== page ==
Eighteen feet below one of Rome’s most-trafficked junctions is a 900-seat arts center dating back to the second-century reign of Emperor Hadrian, Italian archaeologists have announced.
The discovery, widely seen as the most important in Rome in 80 years, came as a result of digging for the city’s third subway line. Archeologists spent the last five years excavating two halls of the structure under the Piazza Venezia, which is believed to be an arts center, or auditorium, built by Hadrian. — artsbeat.blogs.nytimes.com
Behold the Subway Terminal Building, hidden in plain sight in the middle of downtown LA, where at one point during the 1940′s over 65,000 riders were shuffling down into the depths of Los Angeles to board a train which traveled beneath the busy streets. And, fittingly, it’s just a block from where you might board the Red Line subway today. — gelatobaby.com
Deep in the belly of New York’s subway system, a beautiful untouched station resides that has been forgotten for years with only a limited few knowing of its existence. Stunning decoration with tall tiled arches, brass fixtures and skylights run across the entire curve of the station, almost a miniature imitation of Grand Central Station… — travelettes.net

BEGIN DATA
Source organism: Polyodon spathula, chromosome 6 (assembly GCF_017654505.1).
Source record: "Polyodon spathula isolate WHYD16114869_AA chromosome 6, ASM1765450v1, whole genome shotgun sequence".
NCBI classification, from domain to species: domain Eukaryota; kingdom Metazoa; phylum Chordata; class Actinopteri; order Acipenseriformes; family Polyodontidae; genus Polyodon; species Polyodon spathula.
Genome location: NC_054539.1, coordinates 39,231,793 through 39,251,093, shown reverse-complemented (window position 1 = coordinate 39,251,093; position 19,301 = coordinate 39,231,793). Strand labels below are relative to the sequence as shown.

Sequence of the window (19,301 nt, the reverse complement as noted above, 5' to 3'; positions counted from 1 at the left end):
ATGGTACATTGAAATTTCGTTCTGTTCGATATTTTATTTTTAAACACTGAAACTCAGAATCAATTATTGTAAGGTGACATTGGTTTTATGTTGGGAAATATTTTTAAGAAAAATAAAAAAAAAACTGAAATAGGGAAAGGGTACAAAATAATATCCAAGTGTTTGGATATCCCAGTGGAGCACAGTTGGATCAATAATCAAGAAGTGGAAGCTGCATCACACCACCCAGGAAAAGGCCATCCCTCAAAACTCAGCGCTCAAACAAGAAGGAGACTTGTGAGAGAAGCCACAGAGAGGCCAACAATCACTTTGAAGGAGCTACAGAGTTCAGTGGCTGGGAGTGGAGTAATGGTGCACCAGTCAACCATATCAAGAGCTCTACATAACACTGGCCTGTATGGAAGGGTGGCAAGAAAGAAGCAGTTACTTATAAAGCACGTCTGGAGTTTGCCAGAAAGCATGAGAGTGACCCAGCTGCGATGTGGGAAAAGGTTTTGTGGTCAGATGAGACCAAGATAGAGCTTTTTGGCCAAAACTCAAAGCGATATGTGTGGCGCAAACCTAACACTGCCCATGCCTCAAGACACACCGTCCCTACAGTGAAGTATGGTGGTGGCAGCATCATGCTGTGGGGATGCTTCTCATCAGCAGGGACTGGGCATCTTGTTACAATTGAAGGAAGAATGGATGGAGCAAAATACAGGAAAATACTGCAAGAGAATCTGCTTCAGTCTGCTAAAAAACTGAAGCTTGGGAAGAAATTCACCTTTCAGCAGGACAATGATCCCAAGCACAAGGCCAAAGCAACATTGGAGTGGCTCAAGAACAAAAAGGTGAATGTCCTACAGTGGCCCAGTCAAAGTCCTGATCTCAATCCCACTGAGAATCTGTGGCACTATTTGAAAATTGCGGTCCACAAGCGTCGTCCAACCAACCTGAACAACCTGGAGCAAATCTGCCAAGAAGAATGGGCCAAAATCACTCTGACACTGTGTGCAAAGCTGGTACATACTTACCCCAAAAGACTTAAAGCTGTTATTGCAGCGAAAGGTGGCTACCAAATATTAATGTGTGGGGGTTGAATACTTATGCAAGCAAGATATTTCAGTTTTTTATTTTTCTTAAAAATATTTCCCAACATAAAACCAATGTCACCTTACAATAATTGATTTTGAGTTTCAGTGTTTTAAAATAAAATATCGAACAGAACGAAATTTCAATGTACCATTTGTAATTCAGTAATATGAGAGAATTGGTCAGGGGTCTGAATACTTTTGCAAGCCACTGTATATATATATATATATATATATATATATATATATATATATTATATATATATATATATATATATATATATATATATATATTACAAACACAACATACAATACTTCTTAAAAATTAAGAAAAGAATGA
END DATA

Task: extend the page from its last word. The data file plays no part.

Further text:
[Beijing] started expanding the system in the run-up to the 2008 Olympics, and has kept pushing forward ever since. In 2001 it had 33 miles of track. Today it has 231.
Meanwhile, when you hear the completion dates for big U.S. transit projects you often have to calculate your age to figure out if you’ll still be alive. — salon.com
Hard proof that we are living in the future: To promote the recent New York City marathon, Asics hooked up a 60-foot video wall in Manhattan's Columbus Circle subway station, inviting commuters to race against life-sized footage of Olympic marathon runner Ryan Hall. Hall zips by at his average pace while you see if you can match it. — core77.com
In 1972, Massimo Vignelli designed a diagrammatic map for the New York City subway. It was a radical departure. He replaced the serpentine maze of geographically accurate train routes with simple, bold bands of color that turned at 45- and 90-degree angles. [...] Its abstract representation of the routes was elegant but flawed. To make the map function effectively, a few geographic liberties were taken, something that didn’t sit well with New Yorkers. — tmagazine.blogs.nytimes.com
Alfred Ely Beach is best known for his invention of New York City's first concept for a subway: the Beach Pneumatic Transit, which would move people rapidly from one place to another in "cars" propelled along long tubes by compressed air. — io9.com
William Shakespeare wrote plays in five acts; now comes Watts Village Theater Company, organizing a theater piece in five light-rail stops. Dubbed "Meet Me @Metro II," it'll be performed along the Metro Blue Line between Watts and downtown Long Beach over the coming two weekends. — latimesblogs.latimes.com
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